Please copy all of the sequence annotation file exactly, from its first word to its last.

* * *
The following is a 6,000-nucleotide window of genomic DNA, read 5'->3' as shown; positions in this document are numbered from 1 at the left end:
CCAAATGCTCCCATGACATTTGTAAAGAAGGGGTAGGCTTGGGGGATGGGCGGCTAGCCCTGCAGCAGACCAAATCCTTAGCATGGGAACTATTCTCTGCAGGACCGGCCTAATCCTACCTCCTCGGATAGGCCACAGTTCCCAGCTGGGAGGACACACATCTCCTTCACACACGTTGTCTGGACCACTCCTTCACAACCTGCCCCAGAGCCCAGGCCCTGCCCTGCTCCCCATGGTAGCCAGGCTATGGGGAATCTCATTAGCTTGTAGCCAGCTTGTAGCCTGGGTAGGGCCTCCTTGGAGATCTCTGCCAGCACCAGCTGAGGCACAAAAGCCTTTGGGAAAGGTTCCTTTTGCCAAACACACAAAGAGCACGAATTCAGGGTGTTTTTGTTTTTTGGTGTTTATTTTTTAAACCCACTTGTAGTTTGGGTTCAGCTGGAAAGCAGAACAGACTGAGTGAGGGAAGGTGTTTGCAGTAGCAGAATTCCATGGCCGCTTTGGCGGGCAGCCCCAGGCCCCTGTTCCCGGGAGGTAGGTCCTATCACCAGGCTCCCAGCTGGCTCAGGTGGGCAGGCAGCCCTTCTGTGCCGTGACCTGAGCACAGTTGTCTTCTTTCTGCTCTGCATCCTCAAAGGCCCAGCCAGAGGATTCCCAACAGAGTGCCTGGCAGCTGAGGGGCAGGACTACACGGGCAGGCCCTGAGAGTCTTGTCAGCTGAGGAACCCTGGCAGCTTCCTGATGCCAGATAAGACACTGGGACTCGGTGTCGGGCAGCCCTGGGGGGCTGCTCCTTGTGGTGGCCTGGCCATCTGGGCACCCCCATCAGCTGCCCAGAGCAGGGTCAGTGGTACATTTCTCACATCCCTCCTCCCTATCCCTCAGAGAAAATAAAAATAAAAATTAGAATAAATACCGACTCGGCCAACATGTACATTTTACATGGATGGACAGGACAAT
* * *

The following is a 6,000-nucleotide window of genomic DNA, read 5'->3' as shown; positions in this document are numbered from 1 at the left end:
CCAAATGCTCCCATGACATTTGTAAAGAAGGGGTAGGCTTGGGGGATGGGCGGCTAGCCCTGCAGCAGACCAAATCCTTAGCATGGGAACTATTCTCTGCAGGACCGGCCTAATCCTACCTCCTCGGATAGGCCACAGTTCCCAGCTGGGAGGACACACATCTCCTTCACACACGTTGTCTGGACCACTCCTTCACAACCTGCCCCAGAGCCCAGGCCCTGCCCTGCTCCCCATGGTAGCCAGGCTATGGGGAATCTCATTAGCTTGTAGCCAGCTTGTAGCCTGGGTAGGGCCTCCTTGGAGATCTCTGCCAGCACCAGCTGAGGCACAAAAGCCTTTGGGAAAGGTTCCTTTTGCCAAACACACAAAGAGCACGAATTCAGGGTGTTTTTGTTTTTTGGTGTTTATTTTTTAAACCCACTTGTAGTTTGGGTTCAGCTGGAAAGCAGAACAGACTGAGTGAGGGAAGGTGTTTGCAGTAGCAGAATTCCATGGCCGCTTTGGCGGGCAGCCCCAGGCCCCTGTTCCCGGGAGGTAGGTCCTATCACCAGGCTCCCAGCTGGCTCAGGTGGGCAGGCAGCCCTTCTGTGCCGTGACCTGAGCACAGTTGTCTTCTTTCTGCTCTGCATCCTCAAAGGCCCAGCCAGAGGATTCCCAACAGAGTGCCTGGCAGCTGAGGGGCAGGACTACACGGGCAGGCCCTGAGAGTCTTGTCAGCTGAGGAACCCTGGCAGCTTCCTGATGCCAGATAAGACACTGGGACTCGGTGTCGGGCAGCCCTGGGGGGCTGCTCCTTGTGGTGGCCTGGCCATCTGGGCACCCCCATCAGCTGCCCAGAGCAGGGTCAGTGGTACATTTCTCACATCCCTCCTCCCTATCCCTCAGAGAAAATAAAAATAAAAATTAGAATAAATACCGACTCGGCCAACATGTACATTTTACATGGATGGACAGGACAAT